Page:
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From Filip Hanik - Dev Lists <>
Subject Re: BIO performance issues
Date Wed, 04 May 2011 15:17:34 GMT
On 5/3/2011 2:02 PM, Mark Thomas wrote:
> All,
> Summary
> -------
> While trying to align the documentation for maxConnections with the
> actual implementation a couple of performance issue have been identified
> with the BIO connector. All bar one of these have been fixed. A fix
> needs to be agreed for the remaining issue, ideally before the next
> 7.0.x release.
> Background
> ----------
> New connections to the BIO connector are placed in a queue. When a
> thread is available, it takes the next connection of the queue and
> processes it. When the connection has been processed if the connection
> is kept-alive it is placed back on the queue. If there is no keep-alive
> the connection is closed.
> Scenario
> --------
> This ended up being very long, so I moved it to the end. The exact
> pattern of delays will vary depending on timeouts, request frequency
> etc. but the scenario shows an example of how delays can occur. The
> short version is that requests with data to process (particularly new
> connections) tend to get delayed in the queue waiting for a thread to
> process them when the threads are all tied up processing keep-alive
> connections.
> Root cause
> ----------
> The underlying cause of all of the performance issues observed is when
> the threads are tied up doing HTTP keep-alive when there is no data
> process but there are other connections in the queue that do have data
> that could be processed.
> Solution A
> ----------
> NIO is designed to handle this using a poller. That isn't available to
> BIO so I attempted to simulate it. That generated excessive CPU load so
> I do not think simulated polling is the tight solution.
> Solution B
> ----------
> Return to the Tomcat 6 implementation where maxConnections == maxThreads.
> Additional clean-up
> -------------------
> maxConnections is unnecessary in APR since pollerSize performs the same
> function.

I'd -1 to Solution A and Solution B, mostly because the very descriptive example below shows
a scenario that can be configured around.
I would say that
- maxThreads=200
- maxConnections=10000
- connectionTimeout=20000
- keepAliveTimeout=20000
is a gross misconfiguration for the BIO connector if you really expect this type of concurrency.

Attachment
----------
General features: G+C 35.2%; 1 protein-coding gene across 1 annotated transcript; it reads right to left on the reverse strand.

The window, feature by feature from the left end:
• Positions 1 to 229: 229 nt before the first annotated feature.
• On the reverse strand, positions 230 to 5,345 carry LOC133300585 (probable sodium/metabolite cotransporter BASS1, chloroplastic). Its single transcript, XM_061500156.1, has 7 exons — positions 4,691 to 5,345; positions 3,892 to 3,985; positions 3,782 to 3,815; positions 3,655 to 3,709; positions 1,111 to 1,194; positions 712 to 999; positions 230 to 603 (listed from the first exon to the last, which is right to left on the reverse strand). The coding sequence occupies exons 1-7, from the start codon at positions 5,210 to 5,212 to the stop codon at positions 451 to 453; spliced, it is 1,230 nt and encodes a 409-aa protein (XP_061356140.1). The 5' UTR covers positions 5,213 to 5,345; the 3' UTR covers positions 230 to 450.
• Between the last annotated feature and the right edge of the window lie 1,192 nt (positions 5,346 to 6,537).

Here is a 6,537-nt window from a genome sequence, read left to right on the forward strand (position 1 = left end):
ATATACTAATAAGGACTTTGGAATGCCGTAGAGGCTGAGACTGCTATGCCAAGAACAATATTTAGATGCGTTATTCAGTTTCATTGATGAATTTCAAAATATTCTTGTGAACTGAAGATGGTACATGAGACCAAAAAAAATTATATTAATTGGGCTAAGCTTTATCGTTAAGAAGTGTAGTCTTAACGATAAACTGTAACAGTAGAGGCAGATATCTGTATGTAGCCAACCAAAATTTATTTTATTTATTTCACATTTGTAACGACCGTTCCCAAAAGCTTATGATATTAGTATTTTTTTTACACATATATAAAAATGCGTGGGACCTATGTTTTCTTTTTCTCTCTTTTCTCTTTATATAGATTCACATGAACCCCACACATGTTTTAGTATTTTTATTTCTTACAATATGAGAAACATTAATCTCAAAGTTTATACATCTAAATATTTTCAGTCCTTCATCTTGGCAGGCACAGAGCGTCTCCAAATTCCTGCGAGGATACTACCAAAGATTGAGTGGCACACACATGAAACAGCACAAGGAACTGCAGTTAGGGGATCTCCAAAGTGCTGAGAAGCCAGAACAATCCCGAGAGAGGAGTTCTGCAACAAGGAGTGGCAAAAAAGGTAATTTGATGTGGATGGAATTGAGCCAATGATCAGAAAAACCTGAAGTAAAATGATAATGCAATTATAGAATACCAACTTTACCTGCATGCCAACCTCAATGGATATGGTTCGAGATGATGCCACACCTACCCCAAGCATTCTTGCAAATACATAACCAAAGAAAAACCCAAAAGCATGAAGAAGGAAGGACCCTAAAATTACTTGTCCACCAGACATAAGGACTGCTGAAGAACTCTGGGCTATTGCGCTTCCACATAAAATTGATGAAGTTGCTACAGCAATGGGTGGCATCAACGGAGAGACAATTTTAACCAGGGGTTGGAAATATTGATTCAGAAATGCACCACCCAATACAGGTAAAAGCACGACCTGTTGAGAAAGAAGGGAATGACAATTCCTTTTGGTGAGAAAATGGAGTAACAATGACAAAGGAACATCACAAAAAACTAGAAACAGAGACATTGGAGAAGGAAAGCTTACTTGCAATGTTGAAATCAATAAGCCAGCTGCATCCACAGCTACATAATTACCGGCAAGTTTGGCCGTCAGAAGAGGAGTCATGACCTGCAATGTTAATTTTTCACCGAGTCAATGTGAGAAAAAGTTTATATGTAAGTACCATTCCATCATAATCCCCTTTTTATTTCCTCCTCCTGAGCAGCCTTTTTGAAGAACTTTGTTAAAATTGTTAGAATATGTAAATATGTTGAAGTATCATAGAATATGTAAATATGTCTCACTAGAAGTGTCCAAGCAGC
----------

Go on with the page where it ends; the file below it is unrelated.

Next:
the 20 second timeout stems from our 10Mbps 
network days. I can equally prove that the old implementation has no fairness what so ever.
As some connections will stay on the backlog 
until they expire while some get accepted.

In a similar fashion, we can also craft a test run that will yield a substantial improvement
over the old implementation in throughput.
So there is a test case to prove every scenario.

Here is what I propose, and you'll see that it's pretty much inline with what you suggest.

a) add in a flag that lets keep alive be turned off during concurrency
this would be the default value. and would achieve exactly what you want in your a)

> a) restore disabling keep-alive when threads used>= 75% of maxThreads

> b) remove maxConnections and associated code from the APR connector
or you can simply make pollerSize==maxConnections
meaning that
setPollerSize(5000) is the same as setMaxConnections(5000)
that way you retain the same properties across connectors

> c) remove the configuration options for maxConnections from the BIO
> connector
I think you still misunderstand why maxConnections is there, at some point you need to push
back on the TCP stack.
and still be able to control when to accept new connections.
Keep this setting in there, exactly as it is.

> d) use maxThreads instead of maxConnections for the BIO connector
if you feel so strongly on this, simple set maxConnections=200 as the default value for BIO

so if the new implementation has these default values for BIO


this will grant you the exact behavior of the old implementation, while giving others the
benefit of configuring for better performance 
using BIO


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